Polymers are very common — you see and use them every day: they’re found in silk, wool, nylon, cotton, cellulose, proteins, rubber, PVC, epoxy materials, silicone, hair conditioner, paint, polystyrene, adhesives, gelatin, Silly Putty®, polyester, Kevlar®, CDs, eyeglasses and Teflon®, just to name a few. The list of polymer-containing just goes on and on, kind of like long chains of polymers.

Why should you wash your hands before handling the water jelly crystals? Since the crystal is mostly water, it washes your hands as you handle it. The dirt, germs and microscopic nasties on your hands that it removes have nowhere to go. This buildup can lead to dirty and smelly crystals that are no fun for anyone. Eventually, this oily concoction can cause a reduction in the number of places on the polymer that can hook to water, which means a loss of absorption. Plus, it makes the crystals appear cloudy and dull. Washing your hands before handling the crystals not only prevents dirt from getting into your experiment, but it also helps prolong the life of the crystals and keeps them looking fresh. Plus, it’s just good practice to always wash your hands before and after doing a science experiment.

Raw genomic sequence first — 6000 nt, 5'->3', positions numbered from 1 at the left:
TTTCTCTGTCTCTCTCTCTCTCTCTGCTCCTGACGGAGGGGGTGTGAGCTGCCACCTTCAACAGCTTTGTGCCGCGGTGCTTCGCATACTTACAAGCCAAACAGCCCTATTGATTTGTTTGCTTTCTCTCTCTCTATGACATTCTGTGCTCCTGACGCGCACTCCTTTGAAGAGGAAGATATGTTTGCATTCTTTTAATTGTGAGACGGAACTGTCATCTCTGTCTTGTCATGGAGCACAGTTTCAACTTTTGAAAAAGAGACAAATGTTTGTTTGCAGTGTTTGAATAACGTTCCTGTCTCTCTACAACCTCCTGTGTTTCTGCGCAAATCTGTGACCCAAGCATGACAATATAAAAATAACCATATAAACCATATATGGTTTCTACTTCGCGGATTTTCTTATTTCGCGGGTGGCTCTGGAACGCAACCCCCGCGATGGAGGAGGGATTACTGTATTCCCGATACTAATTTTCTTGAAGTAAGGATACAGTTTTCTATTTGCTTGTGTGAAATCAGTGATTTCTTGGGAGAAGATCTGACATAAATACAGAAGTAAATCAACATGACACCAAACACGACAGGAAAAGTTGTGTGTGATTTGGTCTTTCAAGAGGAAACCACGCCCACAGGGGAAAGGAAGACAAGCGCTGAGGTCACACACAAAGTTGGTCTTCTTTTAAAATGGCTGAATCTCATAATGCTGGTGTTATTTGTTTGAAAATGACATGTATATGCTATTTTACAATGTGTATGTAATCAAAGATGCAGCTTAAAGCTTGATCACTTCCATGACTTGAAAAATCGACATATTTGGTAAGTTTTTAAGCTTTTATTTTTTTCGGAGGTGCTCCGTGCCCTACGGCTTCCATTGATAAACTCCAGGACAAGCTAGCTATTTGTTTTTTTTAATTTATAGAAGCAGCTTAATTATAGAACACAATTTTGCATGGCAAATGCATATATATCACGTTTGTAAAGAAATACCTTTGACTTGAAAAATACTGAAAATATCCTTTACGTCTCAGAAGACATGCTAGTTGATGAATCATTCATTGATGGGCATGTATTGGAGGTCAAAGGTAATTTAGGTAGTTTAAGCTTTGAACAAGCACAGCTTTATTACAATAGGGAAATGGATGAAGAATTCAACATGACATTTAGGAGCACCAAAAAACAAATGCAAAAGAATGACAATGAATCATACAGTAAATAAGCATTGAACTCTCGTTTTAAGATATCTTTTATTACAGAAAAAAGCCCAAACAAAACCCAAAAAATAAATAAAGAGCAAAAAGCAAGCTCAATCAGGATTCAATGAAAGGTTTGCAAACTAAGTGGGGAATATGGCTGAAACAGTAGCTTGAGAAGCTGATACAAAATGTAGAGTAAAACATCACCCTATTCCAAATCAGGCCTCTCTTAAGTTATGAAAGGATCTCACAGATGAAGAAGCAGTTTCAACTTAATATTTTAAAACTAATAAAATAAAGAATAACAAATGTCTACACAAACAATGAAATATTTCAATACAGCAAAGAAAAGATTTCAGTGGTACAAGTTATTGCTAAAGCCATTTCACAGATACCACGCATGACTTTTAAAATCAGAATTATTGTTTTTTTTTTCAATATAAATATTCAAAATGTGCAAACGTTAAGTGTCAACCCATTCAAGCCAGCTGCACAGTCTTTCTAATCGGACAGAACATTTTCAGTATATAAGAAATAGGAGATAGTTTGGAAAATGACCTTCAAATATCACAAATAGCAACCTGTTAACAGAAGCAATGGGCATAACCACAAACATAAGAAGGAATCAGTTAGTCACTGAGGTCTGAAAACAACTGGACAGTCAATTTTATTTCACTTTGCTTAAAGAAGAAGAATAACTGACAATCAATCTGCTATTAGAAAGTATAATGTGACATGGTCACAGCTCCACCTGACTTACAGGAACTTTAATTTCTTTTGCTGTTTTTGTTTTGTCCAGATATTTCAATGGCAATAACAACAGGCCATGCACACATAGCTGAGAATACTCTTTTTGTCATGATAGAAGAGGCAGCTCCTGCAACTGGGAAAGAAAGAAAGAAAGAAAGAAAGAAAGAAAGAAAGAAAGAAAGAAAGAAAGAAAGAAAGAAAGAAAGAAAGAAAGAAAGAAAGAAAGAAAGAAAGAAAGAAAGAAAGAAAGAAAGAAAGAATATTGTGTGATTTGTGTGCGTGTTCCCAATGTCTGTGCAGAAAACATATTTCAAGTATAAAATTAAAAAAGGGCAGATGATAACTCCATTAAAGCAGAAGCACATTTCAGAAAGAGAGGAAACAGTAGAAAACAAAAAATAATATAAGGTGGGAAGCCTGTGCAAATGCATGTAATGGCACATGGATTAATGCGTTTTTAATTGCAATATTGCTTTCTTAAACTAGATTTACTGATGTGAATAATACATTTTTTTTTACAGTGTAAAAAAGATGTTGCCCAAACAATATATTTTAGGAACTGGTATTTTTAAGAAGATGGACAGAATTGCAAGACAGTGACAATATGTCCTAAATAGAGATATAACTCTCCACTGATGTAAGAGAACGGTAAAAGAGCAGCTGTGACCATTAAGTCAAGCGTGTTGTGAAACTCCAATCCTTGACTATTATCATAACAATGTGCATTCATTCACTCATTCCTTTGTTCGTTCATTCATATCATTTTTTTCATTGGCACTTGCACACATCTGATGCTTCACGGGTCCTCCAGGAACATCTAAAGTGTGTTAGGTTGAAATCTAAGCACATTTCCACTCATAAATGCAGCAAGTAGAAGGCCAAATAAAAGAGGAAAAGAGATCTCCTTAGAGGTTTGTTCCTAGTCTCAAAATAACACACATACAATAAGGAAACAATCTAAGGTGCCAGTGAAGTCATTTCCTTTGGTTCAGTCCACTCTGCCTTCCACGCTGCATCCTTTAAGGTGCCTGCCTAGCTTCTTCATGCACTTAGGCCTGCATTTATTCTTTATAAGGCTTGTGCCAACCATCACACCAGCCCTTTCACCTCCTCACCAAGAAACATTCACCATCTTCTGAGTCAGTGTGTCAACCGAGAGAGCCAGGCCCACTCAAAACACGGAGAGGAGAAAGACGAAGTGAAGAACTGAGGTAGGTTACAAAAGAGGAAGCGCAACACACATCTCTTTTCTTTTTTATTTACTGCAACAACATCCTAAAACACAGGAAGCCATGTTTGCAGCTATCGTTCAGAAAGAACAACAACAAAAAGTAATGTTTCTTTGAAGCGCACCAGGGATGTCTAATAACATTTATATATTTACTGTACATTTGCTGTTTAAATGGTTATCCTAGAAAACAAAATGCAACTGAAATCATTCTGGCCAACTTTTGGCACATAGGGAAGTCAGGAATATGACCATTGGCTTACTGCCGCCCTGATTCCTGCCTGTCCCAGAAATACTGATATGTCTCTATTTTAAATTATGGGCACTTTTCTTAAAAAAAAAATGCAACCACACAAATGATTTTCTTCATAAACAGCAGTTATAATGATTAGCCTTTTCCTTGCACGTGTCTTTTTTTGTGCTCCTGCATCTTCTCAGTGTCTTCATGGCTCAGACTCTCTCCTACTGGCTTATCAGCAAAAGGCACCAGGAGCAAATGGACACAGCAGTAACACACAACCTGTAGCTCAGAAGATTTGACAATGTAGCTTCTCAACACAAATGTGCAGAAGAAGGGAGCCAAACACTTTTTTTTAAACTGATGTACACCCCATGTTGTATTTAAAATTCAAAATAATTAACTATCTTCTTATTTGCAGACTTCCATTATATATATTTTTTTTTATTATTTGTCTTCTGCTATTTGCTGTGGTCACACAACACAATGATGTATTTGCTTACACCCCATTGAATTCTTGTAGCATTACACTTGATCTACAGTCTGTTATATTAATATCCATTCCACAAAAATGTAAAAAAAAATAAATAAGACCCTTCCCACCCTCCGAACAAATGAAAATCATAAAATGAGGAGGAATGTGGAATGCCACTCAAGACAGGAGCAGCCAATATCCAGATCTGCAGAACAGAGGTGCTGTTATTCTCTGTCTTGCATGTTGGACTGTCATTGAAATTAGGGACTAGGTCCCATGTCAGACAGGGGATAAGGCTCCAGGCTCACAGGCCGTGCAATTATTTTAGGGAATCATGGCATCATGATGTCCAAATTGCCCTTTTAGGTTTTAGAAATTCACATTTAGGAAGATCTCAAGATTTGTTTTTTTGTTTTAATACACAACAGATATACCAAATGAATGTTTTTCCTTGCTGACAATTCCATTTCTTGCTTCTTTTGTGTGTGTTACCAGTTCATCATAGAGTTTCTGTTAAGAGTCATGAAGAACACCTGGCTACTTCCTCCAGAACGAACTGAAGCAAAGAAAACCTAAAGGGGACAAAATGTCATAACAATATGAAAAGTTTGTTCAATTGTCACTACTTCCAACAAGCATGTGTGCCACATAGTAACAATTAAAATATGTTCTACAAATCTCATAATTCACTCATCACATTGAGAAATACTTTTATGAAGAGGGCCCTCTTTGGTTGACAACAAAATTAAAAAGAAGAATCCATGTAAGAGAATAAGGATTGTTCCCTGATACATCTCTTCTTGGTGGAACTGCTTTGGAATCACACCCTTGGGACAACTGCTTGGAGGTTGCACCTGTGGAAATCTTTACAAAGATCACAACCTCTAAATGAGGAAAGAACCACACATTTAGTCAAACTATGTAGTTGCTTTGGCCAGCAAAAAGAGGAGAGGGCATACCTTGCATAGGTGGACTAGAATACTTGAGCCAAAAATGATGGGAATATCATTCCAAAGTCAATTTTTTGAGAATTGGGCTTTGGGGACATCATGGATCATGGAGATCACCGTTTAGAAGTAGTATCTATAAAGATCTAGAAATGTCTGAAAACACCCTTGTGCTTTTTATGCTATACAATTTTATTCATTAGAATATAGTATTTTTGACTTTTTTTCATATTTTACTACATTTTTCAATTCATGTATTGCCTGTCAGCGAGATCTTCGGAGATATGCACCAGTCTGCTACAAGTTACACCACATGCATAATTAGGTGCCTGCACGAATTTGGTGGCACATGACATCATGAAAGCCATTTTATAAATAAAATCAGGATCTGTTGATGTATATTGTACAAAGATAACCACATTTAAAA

Take It Further

It’s recommended that distilled water be used to soak the nuggets when possible. Distilled water is usually easy to obtain and is not very expensive. Tap water is okay to use, but sometimes purifying it affects how it gets absorbed by the polymer. Distilled water is like rain water and lacks the minerals, chemicals and other dissolved materials that can change how the polymer bonds with it are removed by distilling, so you get the best, most reliable results by choosing distilled water. Plus, we’ve been told by people doing this experiment that the crystals can grow larger when absorbing distilled water.